Slave Trade Act of 1807

‘A Complication of Evils’: Highlights from Afro-Americana Imprints, 1535-1922


The March release of Afro-Americana Imprints, 1535-1922: From the Library Company of Philadelphia includes an essay by English abolitionist Thomas Clarkson, a multi-volume work on the physical history of mankind by British physician and ethnologist James Cowles Pritchard, and the 20th-anniversary proceedings of the American Anti-Slavery Society with remarks by its president, William Lloyd Garrison.

An Essay on the Comparative Efficiency of Regulation or Abolition, as Applied to the Slave Trade (1789)

By Thomas Clarkson

Clarkson Title Page.jpg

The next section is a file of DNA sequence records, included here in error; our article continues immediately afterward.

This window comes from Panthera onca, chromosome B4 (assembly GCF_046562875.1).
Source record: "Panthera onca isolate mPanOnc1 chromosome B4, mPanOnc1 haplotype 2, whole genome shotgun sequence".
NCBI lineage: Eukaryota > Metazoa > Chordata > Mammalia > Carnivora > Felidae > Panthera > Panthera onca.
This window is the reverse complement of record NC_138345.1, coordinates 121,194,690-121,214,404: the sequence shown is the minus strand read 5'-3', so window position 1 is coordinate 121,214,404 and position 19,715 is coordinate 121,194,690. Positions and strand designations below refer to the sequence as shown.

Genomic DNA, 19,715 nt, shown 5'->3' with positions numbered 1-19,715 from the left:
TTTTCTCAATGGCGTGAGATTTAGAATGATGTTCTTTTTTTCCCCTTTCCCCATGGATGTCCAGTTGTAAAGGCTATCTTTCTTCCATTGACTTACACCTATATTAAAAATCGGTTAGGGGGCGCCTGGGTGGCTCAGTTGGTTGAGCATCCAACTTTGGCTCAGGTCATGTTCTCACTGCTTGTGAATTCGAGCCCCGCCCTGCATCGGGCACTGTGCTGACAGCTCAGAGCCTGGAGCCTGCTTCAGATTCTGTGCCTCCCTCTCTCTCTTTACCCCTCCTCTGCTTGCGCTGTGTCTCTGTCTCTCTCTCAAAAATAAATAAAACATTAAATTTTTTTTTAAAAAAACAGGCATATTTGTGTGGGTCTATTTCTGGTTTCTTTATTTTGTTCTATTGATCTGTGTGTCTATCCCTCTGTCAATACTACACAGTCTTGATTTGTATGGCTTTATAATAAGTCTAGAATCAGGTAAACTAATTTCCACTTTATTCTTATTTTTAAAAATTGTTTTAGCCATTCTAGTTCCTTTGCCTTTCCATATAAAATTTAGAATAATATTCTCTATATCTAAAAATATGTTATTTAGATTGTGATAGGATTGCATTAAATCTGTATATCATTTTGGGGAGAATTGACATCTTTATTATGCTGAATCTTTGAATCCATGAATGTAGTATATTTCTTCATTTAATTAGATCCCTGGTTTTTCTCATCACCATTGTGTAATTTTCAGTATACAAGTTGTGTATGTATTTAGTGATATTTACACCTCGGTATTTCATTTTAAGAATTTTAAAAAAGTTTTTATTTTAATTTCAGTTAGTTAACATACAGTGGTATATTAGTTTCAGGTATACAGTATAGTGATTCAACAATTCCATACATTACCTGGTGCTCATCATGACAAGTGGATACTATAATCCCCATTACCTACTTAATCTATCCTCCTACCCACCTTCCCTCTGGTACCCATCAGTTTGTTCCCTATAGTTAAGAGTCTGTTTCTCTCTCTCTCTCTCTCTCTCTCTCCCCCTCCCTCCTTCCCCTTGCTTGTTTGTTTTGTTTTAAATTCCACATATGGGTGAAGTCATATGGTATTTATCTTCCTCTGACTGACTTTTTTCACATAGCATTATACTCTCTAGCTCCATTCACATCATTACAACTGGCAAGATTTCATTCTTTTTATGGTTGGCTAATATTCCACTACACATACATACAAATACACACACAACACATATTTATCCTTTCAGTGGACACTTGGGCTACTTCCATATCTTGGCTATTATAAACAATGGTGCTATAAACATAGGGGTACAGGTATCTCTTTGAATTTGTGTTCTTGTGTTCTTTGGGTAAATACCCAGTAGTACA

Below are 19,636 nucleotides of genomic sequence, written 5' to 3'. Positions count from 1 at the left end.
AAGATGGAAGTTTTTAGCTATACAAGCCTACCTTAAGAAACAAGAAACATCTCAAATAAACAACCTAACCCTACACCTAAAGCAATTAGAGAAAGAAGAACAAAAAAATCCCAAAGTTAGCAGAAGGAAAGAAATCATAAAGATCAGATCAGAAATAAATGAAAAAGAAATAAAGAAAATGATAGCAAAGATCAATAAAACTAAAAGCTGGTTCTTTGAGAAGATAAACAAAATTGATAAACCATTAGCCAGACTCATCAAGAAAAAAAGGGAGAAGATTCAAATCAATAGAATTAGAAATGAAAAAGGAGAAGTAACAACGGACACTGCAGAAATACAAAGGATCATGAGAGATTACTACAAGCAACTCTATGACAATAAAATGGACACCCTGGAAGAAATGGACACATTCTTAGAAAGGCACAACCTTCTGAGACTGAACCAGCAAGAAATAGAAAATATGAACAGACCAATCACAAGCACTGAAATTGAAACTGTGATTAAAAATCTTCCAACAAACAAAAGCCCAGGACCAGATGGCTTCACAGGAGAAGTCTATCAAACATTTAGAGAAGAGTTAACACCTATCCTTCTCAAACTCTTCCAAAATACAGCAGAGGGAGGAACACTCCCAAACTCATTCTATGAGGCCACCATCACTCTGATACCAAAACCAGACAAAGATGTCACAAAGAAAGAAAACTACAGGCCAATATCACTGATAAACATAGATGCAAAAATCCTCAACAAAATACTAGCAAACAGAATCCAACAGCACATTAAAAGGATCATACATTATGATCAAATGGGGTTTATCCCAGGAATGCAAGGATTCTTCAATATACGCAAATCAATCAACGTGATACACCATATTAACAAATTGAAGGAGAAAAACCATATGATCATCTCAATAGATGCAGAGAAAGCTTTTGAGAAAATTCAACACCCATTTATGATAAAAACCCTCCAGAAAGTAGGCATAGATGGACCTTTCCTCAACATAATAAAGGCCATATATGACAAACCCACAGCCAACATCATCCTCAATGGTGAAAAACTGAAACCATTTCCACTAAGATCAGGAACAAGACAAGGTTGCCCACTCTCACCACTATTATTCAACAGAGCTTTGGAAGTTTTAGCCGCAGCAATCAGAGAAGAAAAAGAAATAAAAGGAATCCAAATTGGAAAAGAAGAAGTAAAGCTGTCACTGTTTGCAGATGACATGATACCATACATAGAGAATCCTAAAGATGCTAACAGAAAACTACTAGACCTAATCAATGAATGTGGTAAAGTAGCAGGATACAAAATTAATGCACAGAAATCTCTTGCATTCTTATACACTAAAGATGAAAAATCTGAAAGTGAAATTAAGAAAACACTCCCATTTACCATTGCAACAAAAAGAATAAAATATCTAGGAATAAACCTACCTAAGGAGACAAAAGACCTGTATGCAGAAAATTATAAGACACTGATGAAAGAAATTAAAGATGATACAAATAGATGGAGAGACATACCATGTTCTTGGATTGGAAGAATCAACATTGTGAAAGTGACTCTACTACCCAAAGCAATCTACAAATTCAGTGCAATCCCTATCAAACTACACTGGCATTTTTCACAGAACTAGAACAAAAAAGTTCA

Thomas Clarkson (1760-1846) was a British founder of The Society for Effecting the Abolition of the Slave Trade. Additionally he worked to pass the Slave Trade Act of 1807, which ended the British slave trade. In this 1789 essay, Clarkson writes:

That the Slave-trade contains unavoidably in its own nature, (and still more so according to the present mode of conducting it,) a complication of evils, is a position, which, I trust, that none but slave-merchants will deny.

Clarkson goes on to describe the most often held perspectives on the slave-trade by “persons, according as they are better or less informed.”

‘A Complication of Evils’: Highlights from Afro-Americana Imprints, 1535-1922

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